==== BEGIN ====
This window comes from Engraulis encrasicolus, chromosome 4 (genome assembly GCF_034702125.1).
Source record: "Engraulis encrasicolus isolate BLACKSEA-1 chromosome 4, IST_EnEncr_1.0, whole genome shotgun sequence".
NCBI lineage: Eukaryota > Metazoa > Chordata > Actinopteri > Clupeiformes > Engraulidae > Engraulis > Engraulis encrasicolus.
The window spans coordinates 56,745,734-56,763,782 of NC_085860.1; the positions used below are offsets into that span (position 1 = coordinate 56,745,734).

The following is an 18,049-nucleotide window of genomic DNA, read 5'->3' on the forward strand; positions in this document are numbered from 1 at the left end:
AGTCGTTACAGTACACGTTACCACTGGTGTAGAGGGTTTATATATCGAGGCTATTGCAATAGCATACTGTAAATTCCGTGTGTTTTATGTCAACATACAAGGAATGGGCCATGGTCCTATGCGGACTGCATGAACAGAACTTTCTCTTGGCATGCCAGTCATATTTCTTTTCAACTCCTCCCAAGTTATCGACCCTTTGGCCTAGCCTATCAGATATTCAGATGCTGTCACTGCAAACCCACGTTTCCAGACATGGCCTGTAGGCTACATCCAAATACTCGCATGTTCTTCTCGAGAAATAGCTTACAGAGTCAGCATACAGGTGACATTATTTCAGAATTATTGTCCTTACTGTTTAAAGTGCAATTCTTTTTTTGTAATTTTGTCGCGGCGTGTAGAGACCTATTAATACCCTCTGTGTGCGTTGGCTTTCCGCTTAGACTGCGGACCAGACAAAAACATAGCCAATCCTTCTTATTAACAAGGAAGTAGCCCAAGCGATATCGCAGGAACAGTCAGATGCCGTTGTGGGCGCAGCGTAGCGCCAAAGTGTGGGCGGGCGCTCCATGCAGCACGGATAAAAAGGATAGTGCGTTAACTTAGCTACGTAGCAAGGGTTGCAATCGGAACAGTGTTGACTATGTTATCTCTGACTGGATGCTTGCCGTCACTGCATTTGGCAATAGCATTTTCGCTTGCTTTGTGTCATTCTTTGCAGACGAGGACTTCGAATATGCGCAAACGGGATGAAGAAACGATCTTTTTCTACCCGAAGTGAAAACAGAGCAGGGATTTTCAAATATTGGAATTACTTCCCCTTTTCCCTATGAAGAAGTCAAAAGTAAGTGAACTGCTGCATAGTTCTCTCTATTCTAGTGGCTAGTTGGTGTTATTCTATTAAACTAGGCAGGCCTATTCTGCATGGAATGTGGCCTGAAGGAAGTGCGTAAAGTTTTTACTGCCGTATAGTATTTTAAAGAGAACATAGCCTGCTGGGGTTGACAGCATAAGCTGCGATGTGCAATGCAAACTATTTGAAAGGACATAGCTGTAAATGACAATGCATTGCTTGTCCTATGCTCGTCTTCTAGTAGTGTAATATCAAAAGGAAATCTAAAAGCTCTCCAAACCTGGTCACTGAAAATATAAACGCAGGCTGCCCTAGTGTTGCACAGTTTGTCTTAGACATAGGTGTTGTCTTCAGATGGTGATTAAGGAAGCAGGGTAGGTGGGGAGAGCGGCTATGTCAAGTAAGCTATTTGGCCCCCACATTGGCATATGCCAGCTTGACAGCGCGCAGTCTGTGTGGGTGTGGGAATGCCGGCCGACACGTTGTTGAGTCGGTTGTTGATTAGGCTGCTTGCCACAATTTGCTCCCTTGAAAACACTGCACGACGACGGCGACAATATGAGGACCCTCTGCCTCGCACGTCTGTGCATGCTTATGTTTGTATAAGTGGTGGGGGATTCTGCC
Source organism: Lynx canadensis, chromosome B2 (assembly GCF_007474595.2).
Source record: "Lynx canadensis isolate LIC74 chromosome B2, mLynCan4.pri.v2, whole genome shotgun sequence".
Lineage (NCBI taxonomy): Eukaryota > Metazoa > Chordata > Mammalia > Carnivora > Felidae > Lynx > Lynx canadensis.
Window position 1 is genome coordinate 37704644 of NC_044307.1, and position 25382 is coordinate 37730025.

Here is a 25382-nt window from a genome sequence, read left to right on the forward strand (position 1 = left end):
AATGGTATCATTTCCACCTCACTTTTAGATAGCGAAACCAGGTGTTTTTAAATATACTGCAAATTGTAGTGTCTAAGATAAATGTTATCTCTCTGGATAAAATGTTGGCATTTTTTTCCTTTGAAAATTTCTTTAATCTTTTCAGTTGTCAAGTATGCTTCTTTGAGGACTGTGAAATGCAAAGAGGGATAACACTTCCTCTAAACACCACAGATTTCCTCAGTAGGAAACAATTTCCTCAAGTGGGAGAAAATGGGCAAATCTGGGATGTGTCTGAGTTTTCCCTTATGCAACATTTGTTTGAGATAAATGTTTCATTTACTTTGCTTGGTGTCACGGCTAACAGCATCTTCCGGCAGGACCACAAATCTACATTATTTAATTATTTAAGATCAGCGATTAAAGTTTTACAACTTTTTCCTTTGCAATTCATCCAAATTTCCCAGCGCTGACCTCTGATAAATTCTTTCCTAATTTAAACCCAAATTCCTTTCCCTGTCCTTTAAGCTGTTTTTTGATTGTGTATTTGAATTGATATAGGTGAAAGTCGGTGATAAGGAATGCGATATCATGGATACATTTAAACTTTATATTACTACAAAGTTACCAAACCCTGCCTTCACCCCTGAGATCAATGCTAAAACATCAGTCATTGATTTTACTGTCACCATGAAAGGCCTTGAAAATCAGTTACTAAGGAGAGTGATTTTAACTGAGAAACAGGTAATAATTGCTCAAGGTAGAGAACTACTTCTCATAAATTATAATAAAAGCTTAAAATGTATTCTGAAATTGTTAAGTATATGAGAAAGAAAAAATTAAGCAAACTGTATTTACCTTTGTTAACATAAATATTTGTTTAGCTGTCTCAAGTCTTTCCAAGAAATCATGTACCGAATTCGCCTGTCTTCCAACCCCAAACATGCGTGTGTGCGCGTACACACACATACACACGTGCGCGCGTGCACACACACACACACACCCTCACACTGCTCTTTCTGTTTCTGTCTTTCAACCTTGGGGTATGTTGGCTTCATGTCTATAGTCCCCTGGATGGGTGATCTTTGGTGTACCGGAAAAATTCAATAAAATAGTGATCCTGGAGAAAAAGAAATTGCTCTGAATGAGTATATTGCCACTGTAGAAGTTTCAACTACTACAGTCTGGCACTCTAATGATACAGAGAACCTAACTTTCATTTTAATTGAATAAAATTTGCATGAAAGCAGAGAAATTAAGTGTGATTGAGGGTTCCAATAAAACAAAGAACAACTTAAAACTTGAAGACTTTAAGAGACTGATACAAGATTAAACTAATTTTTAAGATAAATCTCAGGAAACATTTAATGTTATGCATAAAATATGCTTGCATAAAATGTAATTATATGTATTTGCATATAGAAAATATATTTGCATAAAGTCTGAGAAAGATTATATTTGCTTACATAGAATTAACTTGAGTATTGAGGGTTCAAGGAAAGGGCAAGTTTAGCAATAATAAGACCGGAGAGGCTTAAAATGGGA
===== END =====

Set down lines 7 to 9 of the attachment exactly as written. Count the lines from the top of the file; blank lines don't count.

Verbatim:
Source organism: Lynx canadensis, chromosome B2 (assembly GCF_007474595.2).
Source record: "Lynx canadensis isolate LIC74 chromosome B2, mLynCan4.pri.v2, whole genome shotgun sequence".
Lineage (NCBI taxonomy): Eukaryota > Metazoa > Chordata > Mammalia > Carnivora > Felidae > Lynx > Lynx canadensis.